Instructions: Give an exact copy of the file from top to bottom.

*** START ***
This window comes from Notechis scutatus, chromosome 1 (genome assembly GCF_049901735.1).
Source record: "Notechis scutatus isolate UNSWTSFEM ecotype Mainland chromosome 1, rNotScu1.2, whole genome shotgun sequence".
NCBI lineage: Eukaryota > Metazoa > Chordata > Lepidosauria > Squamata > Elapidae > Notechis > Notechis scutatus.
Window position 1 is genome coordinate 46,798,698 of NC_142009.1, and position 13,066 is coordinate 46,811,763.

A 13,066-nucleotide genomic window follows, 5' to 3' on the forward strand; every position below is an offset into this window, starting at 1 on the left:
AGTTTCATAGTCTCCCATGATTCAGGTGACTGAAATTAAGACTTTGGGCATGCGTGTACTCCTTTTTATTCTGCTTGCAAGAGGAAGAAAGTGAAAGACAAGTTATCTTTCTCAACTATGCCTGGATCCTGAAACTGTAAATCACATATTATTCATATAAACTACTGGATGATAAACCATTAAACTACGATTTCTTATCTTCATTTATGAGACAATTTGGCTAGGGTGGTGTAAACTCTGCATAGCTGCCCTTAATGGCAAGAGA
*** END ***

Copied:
This window comes from Notechis scutatus, chromosome 1 (genome assembly GCF_049901735.1).
Source record: "Notechis scutatus isolate UNSWTSFEM ecotype Mainland chromosome 1, rNotScu1.2, whole genome shotgun sequence".
NCBI lineage: Eukaryota > Metazoa > Chordata > Lepidosauria > Squamata > Elapidae > Notechis > Notechis scutatus.
Window position 1 is genome coordinate 46,798,698 of NC_142009.1, and position 13,066 is coordinate 46,811,763.

A 13,066-nucleotide genomic window follows, 5' to 3' on the forward strand; every position below is an offset into this window, starting at 1 on the left:
AGTTTCATAGTCTCCCATGATTCAGGTGACTGAAATTAAGACTTTGGGCATGCGTGTACTCCTTTTTATTCTGCTTGCAAGAGGAAGAAAGTGAAAGACAAGTTATCTTTCTCAACTATGCCTGGATCCTGAAACTGTAAATCACATATTATTCATATAAACTACTGGATGATAAACCATTAAACTACGATTTCTTATCTTCATTTATGAGACAATTTGGCTAGGGTGGTGTAAACTCTGCATAGCTGCCCTTAATGGCAAGAGA